Monday, March 25, 2013


It was a rough month. Sad and listless more often than not, I wondered constantly about the reason for life on Earth. My novel -- my baby! -- was away in the care of someone else.

I've now received my draft of The Seven Noble Knights of Lara back from the editor. I chose her with the greatest of care, and it really paid off! She's given me the most perceptive comments I've received yet and has a well-reasoned, definite answer about my main concern: what to do with the beginning.

She didn't boss me around, but I made a decision based on all the pros and cons she presented, and I couldn't be happier. Sorry, husband, but the prologue you so love is going in the trash. That prologue sets the book off in the wrong direction while committing all kinds of other cardinal sins of writing (see below), so I'm relieved no more people have to read it! I need to rewrite it as Chapter I from the perspective of a main character. It's so eloquently simple, and it resolves the anxiety I was having because I wasn't sure I introduced the title seven knights early enough.

So, with all these new ideas percolating and tons of other responsibilities in the writing/editing arena, I'm going to be glued to a computer for the foreseeable future.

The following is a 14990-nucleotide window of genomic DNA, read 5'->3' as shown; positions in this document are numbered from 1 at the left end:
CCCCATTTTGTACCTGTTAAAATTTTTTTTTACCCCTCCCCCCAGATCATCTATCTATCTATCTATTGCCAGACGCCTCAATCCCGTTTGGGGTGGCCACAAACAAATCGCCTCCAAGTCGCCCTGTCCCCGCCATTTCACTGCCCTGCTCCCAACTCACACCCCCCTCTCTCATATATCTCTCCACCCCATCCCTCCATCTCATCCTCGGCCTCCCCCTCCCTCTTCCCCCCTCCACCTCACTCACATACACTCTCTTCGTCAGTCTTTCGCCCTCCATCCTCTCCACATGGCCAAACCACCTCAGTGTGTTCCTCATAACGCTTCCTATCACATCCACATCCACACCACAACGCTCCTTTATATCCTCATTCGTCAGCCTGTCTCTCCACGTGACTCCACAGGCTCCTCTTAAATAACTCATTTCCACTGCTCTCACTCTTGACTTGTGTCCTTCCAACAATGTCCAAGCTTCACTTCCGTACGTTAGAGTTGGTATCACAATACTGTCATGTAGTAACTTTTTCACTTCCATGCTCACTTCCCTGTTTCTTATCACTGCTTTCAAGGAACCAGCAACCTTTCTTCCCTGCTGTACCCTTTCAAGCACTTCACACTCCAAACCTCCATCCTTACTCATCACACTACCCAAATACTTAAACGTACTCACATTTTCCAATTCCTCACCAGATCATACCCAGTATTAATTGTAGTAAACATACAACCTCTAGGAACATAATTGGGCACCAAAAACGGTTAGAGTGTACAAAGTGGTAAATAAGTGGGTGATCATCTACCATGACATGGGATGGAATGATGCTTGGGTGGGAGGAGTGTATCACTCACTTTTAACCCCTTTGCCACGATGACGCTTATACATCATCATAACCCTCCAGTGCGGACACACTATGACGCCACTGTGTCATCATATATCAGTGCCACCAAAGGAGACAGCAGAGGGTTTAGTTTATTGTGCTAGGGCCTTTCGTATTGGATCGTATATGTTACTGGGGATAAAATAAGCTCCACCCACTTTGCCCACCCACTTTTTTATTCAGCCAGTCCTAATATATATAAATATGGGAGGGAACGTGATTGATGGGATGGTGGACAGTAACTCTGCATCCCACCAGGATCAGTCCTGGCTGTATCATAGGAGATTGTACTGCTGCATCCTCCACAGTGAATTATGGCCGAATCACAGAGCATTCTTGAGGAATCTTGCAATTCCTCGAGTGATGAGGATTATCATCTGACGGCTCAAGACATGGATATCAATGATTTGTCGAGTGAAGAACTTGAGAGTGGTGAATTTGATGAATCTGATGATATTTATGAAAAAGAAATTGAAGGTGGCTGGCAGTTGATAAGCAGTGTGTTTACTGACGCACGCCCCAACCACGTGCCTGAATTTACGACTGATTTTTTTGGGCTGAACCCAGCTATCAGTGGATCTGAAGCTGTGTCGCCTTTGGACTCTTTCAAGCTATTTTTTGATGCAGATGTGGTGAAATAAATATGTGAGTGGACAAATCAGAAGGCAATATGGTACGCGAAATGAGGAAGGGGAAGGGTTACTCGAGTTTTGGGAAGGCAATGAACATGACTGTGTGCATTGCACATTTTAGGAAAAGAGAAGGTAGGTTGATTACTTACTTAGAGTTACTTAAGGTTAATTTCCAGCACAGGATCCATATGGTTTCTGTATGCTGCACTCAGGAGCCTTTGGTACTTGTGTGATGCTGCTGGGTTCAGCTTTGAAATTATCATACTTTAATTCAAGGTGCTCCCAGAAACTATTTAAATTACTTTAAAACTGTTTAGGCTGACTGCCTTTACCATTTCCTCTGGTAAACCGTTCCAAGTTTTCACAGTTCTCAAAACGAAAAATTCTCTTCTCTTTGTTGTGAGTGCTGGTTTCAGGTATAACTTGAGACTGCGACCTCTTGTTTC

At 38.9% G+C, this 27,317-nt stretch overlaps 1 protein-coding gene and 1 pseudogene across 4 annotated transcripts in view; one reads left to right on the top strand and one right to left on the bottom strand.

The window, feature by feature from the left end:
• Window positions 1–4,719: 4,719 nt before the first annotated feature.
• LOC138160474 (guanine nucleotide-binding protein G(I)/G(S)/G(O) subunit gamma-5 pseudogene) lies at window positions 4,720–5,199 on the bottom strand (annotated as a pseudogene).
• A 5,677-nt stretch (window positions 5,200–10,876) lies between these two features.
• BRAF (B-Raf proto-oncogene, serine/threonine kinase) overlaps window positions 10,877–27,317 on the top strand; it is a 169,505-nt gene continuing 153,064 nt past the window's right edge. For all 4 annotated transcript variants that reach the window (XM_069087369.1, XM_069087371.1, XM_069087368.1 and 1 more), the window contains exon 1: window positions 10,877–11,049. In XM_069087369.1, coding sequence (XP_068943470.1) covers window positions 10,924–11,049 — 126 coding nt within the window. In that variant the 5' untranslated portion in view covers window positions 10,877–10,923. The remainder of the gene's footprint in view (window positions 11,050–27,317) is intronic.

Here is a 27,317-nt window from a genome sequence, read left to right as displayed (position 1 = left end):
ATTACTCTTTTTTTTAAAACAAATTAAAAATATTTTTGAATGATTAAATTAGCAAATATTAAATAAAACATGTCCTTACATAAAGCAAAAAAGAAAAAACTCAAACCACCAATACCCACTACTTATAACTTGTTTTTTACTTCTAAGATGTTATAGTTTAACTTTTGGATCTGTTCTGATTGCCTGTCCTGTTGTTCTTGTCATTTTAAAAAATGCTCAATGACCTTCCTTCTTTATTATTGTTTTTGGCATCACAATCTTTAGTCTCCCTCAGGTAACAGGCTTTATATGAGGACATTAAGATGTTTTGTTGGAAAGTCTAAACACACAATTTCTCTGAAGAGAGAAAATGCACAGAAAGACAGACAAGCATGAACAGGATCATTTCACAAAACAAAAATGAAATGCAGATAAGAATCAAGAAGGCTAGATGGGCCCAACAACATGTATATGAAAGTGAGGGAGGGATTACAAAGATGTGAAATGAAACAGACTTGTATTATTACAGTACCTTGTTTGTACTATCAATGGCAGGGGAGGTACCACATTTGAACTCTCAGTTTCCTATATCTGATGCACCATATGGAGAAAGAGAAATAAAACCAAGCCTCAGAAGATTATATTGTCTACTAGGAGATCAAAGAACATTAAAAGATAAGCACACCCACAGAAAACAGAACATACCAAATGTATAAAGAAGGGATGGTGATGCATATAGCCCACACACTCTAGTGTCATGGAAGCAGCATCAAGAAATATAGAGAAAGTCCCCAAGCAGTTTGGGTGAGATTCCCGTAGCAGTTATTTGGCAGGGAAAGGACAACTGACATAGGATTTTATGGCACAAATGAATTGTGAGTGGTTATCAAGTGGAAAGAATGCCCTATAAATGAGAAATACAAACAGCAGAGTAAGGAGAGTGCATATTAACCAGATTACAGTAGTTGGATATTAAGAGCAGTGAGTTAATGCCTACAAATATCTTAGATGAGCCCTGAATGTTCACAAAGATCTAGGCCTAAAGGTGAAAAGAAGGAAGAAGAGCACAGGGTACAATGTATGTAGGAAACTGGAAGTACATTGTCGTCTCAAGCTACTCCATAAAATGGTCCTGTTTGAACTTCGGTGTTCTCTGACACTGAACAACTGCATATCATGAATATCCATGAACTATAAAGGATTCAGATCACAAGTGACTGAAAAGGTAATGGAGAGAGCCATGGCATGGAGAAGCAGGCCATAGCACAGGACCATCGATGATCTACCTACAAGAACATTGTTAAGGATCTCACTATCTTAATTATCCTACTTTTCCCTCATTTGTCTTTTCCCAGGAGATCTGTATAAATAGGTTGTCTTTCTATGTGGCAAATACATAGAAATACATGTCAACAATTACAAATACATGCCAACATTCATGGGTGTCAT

Some of the cardinal sins encountered in the prologue I'm tossing once and for all:
1. Head hopping. I tried for true omniscient, but it was head hopping.
2. The main point of view character gets killed within the first two pages (thus the need for head hopping).
3. It starts off with a bang before orienting the reader and giving her/him a reason to care what happens.

Don't commit these sins in your novel! If you have, stop right now and fix it! You'll do an editor and later readers a tremendous favor.


  1. Where is the line between omniscient narrator and head-hopping?

    1. That is a great question! It's a very fine line, that much I know. It seems true omniscient isn't readily accepted any more, because if the narrator dips into any character's perspective at all, it looks to editors like head hopping. Not easy. Best to just choose a character and do third person limited.

  2. The advice I was given for omniscient was that you can't be selective about whose thoughts you convey, only how much and how deep. Also, that the omniscient POV has to be actively present: remind the reader on every page that you (and now the reader) know more than at least one of the characters being shown, such as "he didn't realize" or "at the same time.." (elsewhere) and other transitions and asides. I head hop but only in very separate scenes or chapters, not in the same scene, before I'm done revising. I've tried omniscient, but can't keep it up..

    1. Yes, I guess the key to omniscient is that it's so distant, and that can create a feeling of coldness that is definitely not in vogue right now. Readers expect to be right there, in the heat of the moment, and that's hard to do without getting close to a character's perspective.

      Great discussion! Thanks for stopping by.